Yellowstone National Park celebrates 150 wild years – and what a history it’s been

CNN  — 

Beth Pratt first explored the wonders of Yellowstone National Park through the pages of a book.

Inside a tattered hardcover entitled “National Parks of the U.S.A.,” she still has a list where she penned in five Western parks she dreamed of visiting. Among the quintet was Yellowstone.

“I can still remember gazing endlessly at the photographs of granite peaks, roaring waterfalls and magnificent wildlife, and daydreaming about wandering in those landscapes. I would think ‘someday, someday …’” she told CNN Travel.

Her someday came during a cross-country trip from her Massachusetts home to California. As for her first look at Yellowstone, “it was truly a moment of awe.”

Pratt, who later took a job at the park, shared an entry from her journal dated September 20, 1991:

“Yellowstone is beautiful. No description I could give would do it justice – I am no John Muir. It is enchanting and full of natural wonders and the wildlife are everywhere. A Disneyland for naturalists. Right now, I’m watching a herd of elk across from my campsite. The bull sings to his herd an eerie song, yet a sound suited to the land.”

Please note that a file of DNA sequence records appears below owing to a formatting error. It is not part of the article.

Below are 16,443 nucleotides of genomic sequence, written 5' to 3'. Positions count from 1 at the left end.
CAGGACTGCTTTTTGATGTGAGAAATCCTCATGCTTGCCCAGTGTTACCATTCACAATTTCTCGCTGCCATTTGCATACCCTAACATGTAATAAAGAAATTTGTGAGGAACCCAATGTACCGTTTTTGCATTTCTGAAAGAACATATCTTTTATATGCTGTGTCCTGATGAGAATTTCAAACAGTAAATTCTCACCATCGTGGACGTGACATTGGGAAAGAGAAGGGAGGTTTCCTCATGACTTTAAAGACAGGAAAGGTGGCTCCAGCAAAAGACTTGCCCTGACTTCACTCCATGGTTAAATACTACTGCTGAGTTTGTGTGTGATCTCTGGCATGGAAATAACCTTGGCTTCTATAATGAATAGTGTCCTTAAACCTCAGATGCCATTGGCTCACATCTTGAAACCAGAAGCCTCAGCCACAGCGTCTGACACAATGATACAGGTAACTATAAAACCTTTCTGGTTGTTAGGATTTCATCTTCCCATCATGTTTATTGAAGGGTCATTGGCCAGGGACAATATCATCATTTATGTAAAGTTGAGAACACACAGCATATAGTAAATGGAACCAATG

Indeed, Yellowstone is a land rich in dates and memories.

The park – 96% of which is in Wyoming, 3% in Montana and 1% in Idaho is celebrating a major milestone this year.

On March 1, 1872, President Ulysses S. Grant signed the Yellowstone National Park Protection Act into law. With the stroke of his pen, he created the first national park in the United States but also the world.

On this 150th anniversary, the National Park Service and Yellowstone fans look at the past, present and future with events planned well into the year.

A very short account of a very long history

Get your steps in at the Grand Canyon of the Yellowstone.

Yellowstone’s history actually begins way before 1872, and it wasn’t as untouched as many people might think. For thousand of years, we have evidence of people thriving on the land’s bounty.

“Some of the modern trails frequented by hikers in Yellowstone are believed to be relics of Indigenous corridors dating all the way back to roughly 12,000 years ago,” the US Geological Survey says.

It was familiar ground to Blackfeet, Cayuse, Coeur d’Alene, Kiowa, Nez Perce, Shoshone and other tribes – all believed to have explored and used the land here, the USGS says.

They “hunted, fished, gathered plants, quarried obsidian and used the thermal waters for religious and medicinal purposes, the NPS says. (Yellowstone sits atop a supervolcano, and it has the world’s greatest concentration of geysers as well as hot springs, steam vents and mudpots, the NPS says.)

While the Indigenous people lived in balance with the land, waves of westward US ex